The 838/938 will give plenty of hot water, provided the incoming flow-rate and pressure are high enough to warrant a 38kW boiler. But they will be massively oversized for the heating (assuming 12kW is correct). Don't forget that heating requirement is calculated based on the worst case, i.e the coldest day expected, so 95% of the time the actual requirement will be much less than this. The boiler therefore needs to modulate (reduce output) as far below the design requirement as possible. If it doesn't, the boiler will spend most of it's life running in on/off mode. The minimum CH output of the 838 and 938 is 7.1kW. This means the boiler will be running in on/off mode when the outside temperature is over 8C (assuming -1C outside, 21C inside and 12kW requirement).

    If you want to maximise the savings from having a condensing boiler it needs to run with the return temperature below 55C. Vaillant boilers are designed to work with a 20C differential so this means a flow of 75. At these temperatures (75C flow, 55C return) the output of a radiator is only 85% of the nominal output. So 12kW becomes 10.2kW. At 70C/50 it's only 73% or 8.8kW. This needs to be taken into consideration or you will not have sufficient heating in the house.

    As for the need to have a second pump, provided the correct sized pipes are used, based on flow rate and pressure loss in each section. ther shouldn't be any need. The index circuit needs to be calculated.
    MGW and rk_diy like this.
  9. rk_diy

    rk_diy Member

    Thanks Sam, thats very useful information. Sounds like you are an experienced heating engineer :) are you still in the trade?
    regarding to 12Kw radiators, it might be wrong because of the adding up old radiators estimated BTUs and converting, because without any calculation I was told, we might need a boiler over 35kW+ for a 4-5 bedroom detached bungolow anyway.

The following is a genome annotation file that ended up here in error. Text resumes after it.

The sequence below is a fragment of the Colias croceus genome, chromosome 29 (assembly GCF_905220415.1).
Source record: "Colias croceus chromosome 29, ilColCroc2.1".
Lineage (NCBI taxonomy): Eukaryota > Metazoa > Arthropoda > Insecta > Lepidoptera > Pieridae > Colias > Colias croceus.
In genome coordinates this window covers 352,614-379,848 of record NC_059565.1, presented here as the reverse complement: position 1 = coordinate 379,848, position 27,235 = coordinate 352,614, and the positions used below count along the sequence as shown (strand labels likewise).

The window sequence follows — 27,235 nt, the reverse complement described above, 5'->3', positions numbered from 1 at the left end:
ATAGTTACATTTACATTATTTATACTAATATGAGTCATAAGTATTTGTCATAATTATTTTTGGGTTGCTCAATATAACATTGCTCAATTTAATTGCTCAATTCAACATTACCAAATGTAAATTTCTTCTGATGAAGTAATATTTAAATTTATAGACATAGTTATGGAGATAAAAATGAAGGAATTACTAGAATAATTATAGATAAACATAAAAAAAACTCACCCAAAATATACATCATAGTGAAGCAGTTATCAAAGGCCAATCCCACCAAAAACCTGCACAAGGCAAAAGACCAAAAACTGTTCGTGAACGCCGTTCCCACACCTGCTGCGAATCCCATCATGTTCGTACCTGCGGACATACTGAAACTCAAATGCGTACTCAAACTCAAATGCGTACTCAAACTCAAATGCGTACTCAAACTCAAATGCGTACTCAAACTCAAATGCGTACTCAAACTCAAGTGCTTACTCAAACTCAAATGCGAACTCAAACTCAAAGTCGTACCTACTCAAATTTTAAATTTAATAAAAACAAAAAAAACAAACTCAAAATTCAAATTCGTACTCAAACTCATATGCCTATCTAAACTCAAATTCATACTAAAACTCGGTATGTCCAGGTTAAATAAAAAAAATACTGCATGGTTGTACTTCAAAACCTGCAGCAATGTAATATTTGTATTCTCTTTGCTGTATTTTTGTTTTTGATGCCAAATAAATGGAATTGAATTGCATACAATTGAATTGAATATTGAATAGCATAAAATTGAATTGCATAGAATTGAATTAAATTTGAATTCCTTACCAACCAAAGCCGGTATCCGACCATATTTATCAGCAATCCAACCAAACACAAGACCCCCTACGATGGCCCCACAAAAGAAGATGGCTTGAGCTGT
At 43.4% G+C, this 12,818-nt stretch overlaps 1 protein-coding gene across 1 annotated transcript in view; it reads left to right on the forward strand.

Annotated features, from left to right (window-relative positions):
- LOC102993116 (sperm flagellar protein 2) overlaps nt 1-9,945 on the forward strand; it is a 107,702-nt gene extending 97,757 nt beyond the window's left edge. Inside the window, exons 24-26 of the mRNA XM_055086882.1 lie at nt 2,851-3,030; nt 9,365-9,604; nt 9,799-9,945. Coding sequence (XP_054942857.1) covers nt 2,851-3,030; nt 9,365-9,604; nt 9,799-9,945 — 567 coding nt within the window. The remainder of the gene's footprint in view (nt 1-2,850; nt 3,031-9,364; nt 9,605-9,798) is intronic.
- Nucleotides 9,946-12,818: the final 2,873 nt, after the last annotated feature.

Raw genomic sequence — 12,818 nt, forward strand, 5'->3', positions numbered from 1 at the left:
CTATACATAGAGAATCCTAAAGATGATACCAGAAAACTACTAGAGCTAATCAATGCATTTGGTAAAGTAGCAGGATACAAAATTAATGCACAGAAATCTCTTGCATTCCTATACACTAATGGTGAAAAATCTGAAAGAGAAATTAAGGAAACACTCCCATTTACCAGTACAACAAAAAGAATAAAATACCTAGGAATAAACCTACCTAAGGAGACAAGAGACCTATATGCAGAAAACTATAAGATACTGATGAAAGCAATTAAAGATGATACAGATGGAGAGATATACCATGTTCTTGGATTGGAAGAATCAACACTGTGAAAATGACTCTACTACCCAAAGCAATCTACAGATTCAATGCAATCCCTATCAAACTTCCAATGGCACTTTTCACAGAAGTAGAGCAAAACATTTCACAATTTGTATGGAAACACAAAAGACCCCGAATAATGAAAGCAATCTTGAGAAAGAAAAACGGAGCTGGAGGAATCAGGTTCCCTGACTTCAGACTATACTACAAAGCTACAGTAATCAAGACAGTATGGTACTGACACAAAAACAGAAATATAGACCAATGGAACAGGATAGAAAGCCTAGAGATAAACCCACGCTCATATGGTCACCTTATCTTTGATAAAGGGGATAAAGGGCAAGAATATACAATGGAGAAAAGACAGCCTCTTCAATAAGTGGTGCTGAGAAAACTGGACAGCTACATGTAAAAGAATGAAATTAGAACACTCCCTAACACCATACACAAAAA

using the manifold without its own pump and mixing set is straight forward (just for distribution of flow/return indivudually for each radiator) but if we add a pump set with its own mixing valve then things gets a bit confusing. as the UFH manifolds usually have working temp range upto 65 degree but for radiators we need around 70-75 and i am not sure if the mixer valves supports that range. I think its better to use the manifold just for distribution (and flow control if required) but if a pump required then add an inline pump rather then using manifold mixing pump sets.
  10. sam spade

    sam spade Active Member

    Why UFH manifolds? I thought you were using radiators.
  11. rk_diy

    rk_diy Member

    Yes radiators Central heating system but there is a "star plumbing" design option by using distribution manifolds:

    These are the same manifolds used for zoned UFH systems usually without pump but also pump set can be added to the manifolds to boost the flow.
    The main idea is to have point to point connection and individual radiator control via manifold ports/actuators and room thermostats.
  12. The Teach

    The Teach Screwfix Select

    Tbh,super high powered hot water delivery gas combination boilers are absolutely brilliant :)

    they become less brilliant when there are more suitable hot water/heating products readily available on the market. why devalue a property with a gas thirsty storage combination boiler.